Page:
As pollination is sexual reproduction, resultant offspring necessarily contain information from both male and female reproductive cells. Therefore, the seeds of any fruit will be of a different variety than that of the parent. (This is true even in the case of self-fertilisation, because of genetic recombination and Mendel’s law of segregation.)

Most plants, including most fruit trees, rely on insects, primarily bees, to transfer pollen between flowers, but some rely on the wind. 

walnut flowers
The male and female flowers of a walnut. Walnuts rely on the wind for pollination. Picture credit: Dalgial licensed under CC BY-SA 3.0.

What we are interested in is not fertilisation, but the production of fruit, which unfortunately, most trees will not bear without fertilisation. This is because fleshy fruit develops from the ovary, which encloses the ovules that form seeds.

Do I have to worry about pollination?

If you live in an urban area, it’s probable there will be another compatible tree in the vicinity, and as bees forage for miles, there is a high chance of pollination. If you live in an isolated location, where you can’t be certain of another compatible tree, it might be best to buy a pollination partner.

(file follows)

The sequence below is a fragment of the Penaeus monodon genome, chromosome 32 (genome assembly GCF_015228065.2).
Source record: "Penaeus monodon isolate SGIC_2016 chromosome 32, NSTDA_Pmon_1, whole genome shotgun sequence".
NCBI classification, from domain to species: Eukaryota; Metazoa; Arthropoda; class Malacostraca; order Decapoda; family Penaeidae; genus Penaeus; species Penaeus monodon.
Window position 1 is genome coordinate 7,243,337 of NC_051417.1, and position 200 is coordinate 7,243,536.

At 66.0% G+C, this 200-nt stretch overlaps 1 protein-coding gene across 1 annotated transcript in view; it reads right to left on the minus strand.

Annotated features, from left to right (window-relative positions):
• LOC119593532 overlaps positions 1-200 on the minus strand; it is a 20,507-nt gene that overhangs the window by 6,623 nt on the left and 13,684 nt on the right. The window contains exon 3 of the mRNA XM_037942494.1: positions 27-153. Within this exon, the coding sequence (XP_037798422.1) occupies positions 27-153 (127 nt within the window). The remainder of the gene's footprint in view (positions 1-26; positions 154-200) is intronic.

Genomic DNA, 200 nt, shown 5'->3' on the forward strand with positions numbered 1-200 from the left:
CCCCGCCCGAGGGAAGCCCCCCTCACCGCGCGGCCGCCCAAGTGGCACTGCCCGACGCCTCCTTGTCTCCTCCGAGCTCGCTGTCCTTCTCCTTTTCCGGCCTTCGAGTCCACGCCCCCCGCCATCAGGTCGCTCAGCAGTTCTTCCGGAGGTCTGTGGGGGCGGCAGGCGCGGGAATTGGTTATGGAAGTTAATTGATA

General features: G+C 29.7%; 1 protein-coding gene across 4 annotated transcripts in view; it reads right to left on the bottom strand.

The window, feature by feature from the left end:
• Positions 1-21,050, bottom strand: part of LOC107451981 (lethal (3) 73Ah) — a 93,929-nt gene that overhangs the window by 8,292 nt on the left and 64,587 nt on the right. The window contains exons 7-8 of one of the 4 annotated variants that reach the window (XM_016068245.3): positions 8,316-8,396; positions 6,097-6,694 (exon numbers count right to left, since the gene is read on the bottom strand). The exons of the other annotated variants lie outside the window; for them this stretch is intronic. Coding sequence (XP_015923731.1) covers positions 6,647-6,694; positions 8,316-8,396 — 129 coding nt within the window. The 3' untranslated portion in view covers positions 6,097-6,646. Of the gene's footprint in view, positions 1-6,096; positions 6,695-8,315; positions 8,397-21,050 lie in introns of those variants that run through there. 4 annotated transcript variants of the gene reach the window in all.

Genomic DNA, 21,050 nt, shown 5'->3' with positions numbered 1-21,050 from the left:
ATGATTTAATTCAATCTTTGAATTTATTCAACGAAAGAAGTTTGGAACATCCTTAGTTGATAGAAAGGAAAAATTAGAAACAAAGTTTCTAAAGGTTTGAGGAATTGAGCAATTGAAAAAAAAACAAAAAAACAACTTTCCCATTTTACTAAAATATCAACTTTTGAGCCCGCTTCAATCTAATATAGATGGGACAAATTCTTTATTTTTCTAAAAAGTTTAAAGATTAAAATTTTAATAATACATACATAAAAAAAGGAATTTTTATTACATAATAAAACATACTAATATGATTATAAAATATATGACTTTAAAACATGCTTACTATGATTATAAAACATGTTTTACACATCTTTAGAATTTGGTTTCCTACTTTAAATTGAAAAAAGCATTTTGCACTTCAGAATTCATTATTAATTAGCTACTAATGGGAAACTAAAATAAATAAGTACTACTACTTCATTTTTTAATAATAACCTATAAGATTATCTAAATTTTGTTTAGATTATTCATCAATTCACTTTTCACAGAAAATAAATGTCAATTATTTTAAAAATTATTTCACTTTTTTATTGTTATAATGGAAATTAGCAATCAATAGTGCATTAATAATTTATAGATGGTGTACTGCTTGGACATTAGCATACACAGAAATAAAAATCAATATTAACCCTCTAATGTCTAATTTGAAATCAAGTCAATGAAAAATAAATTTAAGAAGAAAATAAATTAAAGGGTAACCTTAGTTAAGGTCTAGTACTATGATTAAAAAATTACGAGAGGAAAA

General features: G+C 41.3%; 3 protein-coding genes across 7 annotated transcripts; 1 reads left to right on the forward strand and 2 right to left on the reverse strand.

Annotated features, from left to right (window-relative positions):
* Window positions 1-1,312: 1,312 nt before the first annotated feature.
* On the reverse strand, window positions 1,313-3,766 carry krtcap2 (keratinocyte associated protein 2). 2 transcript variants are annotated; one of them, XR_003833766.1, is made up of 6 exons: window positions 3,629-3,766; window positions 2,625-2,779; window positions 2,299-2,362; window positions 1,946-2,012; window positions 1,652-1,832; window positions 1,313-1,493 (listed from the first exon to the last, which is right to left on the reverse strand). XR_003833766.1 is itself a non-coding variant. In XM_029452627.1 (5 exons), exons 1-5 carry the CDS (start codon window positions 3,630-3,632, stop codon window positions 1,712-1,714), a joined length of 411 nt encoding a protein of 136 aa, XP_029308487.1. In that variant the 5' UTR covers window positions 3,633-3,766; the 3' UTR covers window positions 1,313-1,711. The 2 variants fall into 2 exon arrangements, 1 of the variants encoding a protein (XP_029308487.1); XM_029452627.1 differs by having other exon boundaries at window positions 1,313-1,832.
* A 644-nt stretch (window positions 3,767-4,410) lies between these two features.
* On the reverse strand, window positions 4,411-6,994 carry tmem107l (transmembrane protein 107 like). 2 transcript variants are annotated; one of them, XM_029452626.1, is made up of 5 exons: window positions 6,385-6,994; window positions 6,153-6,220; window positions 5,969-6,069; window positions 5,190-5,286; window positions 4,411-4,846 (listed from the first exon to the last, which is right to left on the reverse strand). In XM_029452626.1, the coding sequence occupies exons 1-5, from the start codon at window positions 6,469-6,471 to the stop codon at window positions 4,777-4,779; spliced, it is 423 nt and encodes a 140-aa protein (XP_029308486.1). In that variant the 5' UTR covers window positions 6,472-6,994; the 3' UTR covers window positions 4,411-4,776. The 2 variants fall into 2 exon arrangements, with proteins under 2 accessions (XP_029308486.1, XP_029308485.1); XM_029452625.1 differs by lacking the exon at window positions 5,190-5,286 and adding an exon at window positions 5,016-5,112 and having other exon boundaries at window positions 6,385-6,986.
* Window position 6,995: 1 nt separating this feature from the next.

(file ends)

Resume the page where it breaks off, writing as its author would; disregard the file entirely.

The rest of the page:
Now, just because you live in an urban area, it doesn’t mean there is no benefit to buying a pollination partner, which will not only guarantee pollination, but help improve pollination. You can tell if a plant has been poorly pollinated, if it’s fruits are small, misshapen and have few seeds.

Low temperatures impede pollination as frost can damage blossoms, which will fail to turn into fruit. Early flowering stone fruits, such as almonds and apricots, are especially vulnerable, and the former will not reliably crop in the UK. As bees will not forage when it is cold or windy, bad weather impedes pollination also.

fruit trees flowering timeline

As pollination is primarily carried out by bees, it’s necessary that insects can access your flowers. It’s also necessary that two varieties flower in the same period. Hence, why trees are put into flowering groups, with any variety being able to pollinate another in +-1 flowering group. Flowering groups are preferred to specific dates, as plants will flower at different times in different parts of the country. A variety in flowering group 1 will always flower before a variety in flowering group 2.

apple pollination groups

pear pollination groups

cherry pollination groups

Unfortunately, even if a plant is in the same flowering group, it doesn’t mean pollination is guaranteed, due to genetic incompatibility. Cherries are notorious for this, so it’s always best to buy a self-fertile variety. Triploids, such as Bramley, are sterile and are unable to pollinate other species. So, if you want a triploid, it’s necessary to partner with two non-triploid varieties. 

Different species can sometimes pollinate one another. Famously, crabapples can pollinate apples, and are often used as part of an orchard to help with pollination. Ornamental cherries, however, can’t pollinate cherry fruit trees.